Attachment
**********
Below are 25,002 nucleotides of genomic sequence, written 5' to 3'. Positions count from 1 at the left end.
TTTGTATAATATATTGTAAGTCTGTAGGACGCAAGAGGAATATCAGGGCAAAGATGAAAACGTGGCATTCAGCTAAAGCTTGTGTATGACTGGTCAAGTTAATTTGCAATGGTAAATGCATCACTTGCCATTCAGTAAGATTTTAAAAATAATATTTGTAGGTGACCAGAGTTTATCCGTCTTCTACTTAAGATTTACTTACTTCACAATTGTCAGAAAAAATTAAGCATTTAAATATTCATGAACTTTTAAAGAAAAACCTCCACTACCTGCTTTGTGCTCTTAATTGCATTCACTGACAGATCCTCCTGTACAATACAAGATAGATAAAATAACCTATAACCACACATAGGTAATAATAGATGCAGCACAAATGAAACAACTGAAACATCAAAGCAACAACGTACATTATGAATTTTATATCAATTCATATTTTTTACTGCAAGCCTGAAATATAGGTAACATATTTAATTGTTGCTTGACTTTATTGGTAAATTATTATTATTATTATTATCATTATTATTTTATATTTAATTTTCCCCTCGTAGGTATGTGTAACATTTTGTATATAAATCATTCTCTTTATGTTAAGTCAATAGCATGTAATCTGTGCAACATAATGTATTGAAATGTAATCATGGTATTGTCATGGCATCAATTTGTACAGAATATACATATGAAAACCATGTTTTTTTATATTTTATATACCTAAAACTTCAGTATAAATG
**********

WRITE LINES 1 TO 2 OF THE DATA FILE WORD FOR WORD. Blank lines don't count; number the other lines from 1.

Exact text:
Below are 25,002 nucleotides of genomic sequence, written 5' to 3'. Positions count from 1 at the left end.
TTTGTATAATATATTGTAAGTCTGTAGGACGCAAGAGGAATATCAGGGCAAAGATGAAAACGTGGCATTCAGCTAAAGCTTGTGTATGACTGGTCAAGTTAATTTGCAATGGTAAATGCATCACTTGCCATTCAGTAAGATTTTAAAAATAATATTTGTAGGTGACCAGAGTTTATCCGTCTTCTACTTAAGATTTACTTACTTCACAATTGTCAGAAAAAATTAAGCATTTAAATATTCATGAACTTTTAAAGAAAAACCTCCACTACCTGCTTTGTGCTCTTAATTGCATTCACTGACAGATCCTCCTGTACAATACAAGATAGATAAAATAACCTATAACCACACATAGGTAATAATAGATGCAGCACAAATGAAACAACTGAAACATCAAAGCAACAACGTACATTATGAATTTTATATCAATTCATATTTTTTACTGCAAGCCTGAAATATAGGTAACATATTTAATTGTTGCTTGACTTTATTGGTAAATTATTATTATTATTATTATCATTATTATTTTATATTTAATTTTCCCCTCGTAGGTATGTGTAACATTTTGTATATAAATCATTCTCTTTATGTTAAGTCAATAGCATGTAATCTGTGCAACATAATGTATTGAAATGTAATCATGGTATTGTCATGGCATCAATTTGTACAGAATATACATATGAAAACCATGTTTTTTTATATTTTATATACCTAAAACTTCAGTATAAATG